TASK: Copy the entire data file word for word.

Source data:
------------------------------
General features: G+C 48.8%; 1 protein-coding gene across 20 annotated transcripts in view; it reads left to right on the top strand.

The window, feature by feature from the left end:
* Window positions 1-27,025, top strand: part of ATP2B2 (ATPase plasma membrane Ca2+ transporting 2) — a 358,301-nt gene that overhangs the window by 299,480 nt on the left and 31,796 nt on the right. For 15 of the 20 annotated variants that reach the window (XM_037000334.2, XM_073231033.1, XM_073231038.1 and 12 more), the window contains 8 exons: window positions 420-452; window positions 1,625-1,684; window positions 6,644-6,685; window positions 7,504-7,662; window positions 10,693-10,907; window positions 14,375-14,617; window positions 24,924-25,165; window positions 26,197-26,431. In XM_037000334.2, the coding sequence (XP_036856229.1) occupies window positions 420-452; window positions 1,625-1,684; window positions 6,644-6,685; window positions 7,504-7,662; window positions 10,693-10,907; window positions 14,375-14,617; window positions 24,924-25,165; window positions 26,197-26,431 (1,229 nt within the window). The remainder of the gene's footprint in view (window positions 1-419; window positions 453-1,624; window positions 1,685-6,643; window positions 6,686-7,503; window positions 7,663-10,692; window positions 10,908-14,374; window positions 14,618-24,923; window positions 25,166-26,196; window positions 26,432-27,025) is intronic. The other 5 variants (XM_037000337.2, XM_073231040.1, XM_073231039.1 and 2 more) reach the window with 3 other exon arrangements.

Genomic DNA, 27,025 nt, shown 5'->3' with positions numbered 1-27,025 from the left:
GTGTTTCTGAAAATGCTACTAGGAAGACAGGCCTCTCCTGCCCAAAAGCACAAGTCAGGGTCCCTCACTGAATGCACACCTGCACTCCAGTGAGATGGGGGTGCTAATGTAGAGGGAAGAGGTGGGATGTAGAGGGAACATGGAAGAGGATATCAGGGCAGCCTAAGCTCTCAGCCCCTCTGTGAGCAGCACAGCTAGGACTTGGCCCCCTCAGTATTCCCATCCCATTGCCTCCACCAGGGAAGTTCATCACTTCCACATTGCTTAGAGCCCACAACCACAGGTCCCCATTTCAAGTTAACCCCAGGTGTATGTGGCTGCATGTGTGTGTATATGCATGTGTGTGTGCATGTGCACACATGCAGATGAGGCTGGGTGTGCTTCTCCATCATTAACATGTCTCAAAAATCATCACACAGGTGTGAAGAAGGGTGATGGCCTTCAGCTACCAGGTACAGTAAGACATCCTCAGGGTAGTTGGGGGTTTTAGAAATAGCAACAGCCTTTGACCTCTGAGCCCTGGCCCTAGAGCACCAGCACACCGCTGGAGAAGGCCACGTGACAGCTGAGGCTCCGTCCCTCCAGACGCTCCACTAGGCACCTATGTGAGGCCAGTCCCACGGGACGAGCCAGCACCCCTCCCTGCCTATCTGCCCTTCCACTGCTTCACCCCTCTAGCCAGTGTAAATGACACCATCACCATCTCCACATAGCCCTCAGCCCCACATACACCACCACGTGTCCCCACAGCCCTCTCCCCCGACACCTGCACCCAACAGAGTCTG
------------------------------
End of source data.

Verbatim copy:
General features: G+C 48.8%; 1 protein-coding gene across 20 annotated transcripts in view; it reads left to right on the top strand.

The window, feature by feature from the left end:
* Window positions 1-27,025, top strand: part of ATP2B2 (ATPase plasma membrane Ca2+ transporting 2) — a 358,301-nt gene that overhangs the window by 299,480 nt on the left and 31,796 nt on the right. For 15 of the 20 annotated variants that reach the window (XM_037000334.2, XM_073231033.1, XM_073231038.1 and 12 more), the window contains 8 exons: window positions 420-452; window positions 1,625-1,684; window positions 6,644-6,685; window positions 7,504-7,662; window positions 10,693-10,907; window positions 14,375-14,617; window positions 24,924-25,165; window positions 26,197-26,431. In XM_037000334.2, the coding sequence (XP_036856229.1) occupies window positions 420-452; window positions 1,625-1,684; window positions 6,644-6,685; window positions 7,504-7,662; window positions 10,693-10,907; window positions 14,375-14,617; window positions 24,924-25,165; window positions 26,197-26,431 (1,229 nt within the window). The remainder of the gene's footprint in view (window positions 1-419; window positions 453-1,624; window positions 1,685-6,643; window positions 6,686-7,503; window positions 7,663-10,692; window positions 10,908-14,374; window positions 14,618-24,923; window positions 25,166-26,196; window positions 26,432-27,025) is intronic. The other 5 variants (XM_037000337.2, XM_073231040.1, XM_073231039.1 and 2 more) reach the window with 3 other exon arrangements.

Genomic DNA, 27,025 nt, shown 5'->3' with positions numbered 1-27,025 from the left:
GTGTTTCTGAAAATGCTACTAGGAAGACAGGCCTCTCCTGCCCAAAAGCACAAGTCAGGGTCCCTCACTGAATGCACACCTGCACTCCAGTGAGATGGGGGTGCTAATGTAGAGGGAAGAGGTGGGATGTAGAGGGAACATGGAAGAGGATATCAGGGCAGCCTAAGCTCTCAGCCCCTCTGTGAGCAGCACAGCTAGGACTTGGCCCCCTCAGTATTCCCATCCCATTGCCTCCACCAGGGAAGTTCATCACTTCCACATTGCTTAGAGCCCACAACCACAGGTCCCCATTTCAAGTTAACCCCAGGTGTATGTGGCTGCATGTGTGTGTATATGCATGTGTGTGTGCATGTGCACACATGCAGATGAGGCTGGGTGTGCTTCTCCATCATTAACATGTCTCAAAAATCATCACACAGGTGTGAAGAAGGGTGATGGCCTTCAGCTACCAGGTACAGTAAGACATCCTCAGGGTAGTTGGGGGTTTTAGAAATAGCAACAGCCTTTGACCTCTGAGCCCTGGCCCTAGAGCACCAGCACACCGCTGGAGAAGGCCACGTGACAGCTGAGGCTCCGTCCCTCCAGACGCTCCACTAGGCACCTATGTGAGGCCAGTCCCACGGGACGAGCCAGCACCCCTCCCTGCCTATCTGCCCTTCCACTGCTTCACCCCTCTAGCCAGTGTAAATGACACCATCACCATCTCCACATAGCCCTCAGCCCCACATACACCACCACGTGTCCCCACAGCCCTCTCCCCCGACACCTGCACCCAACAGAGTCTG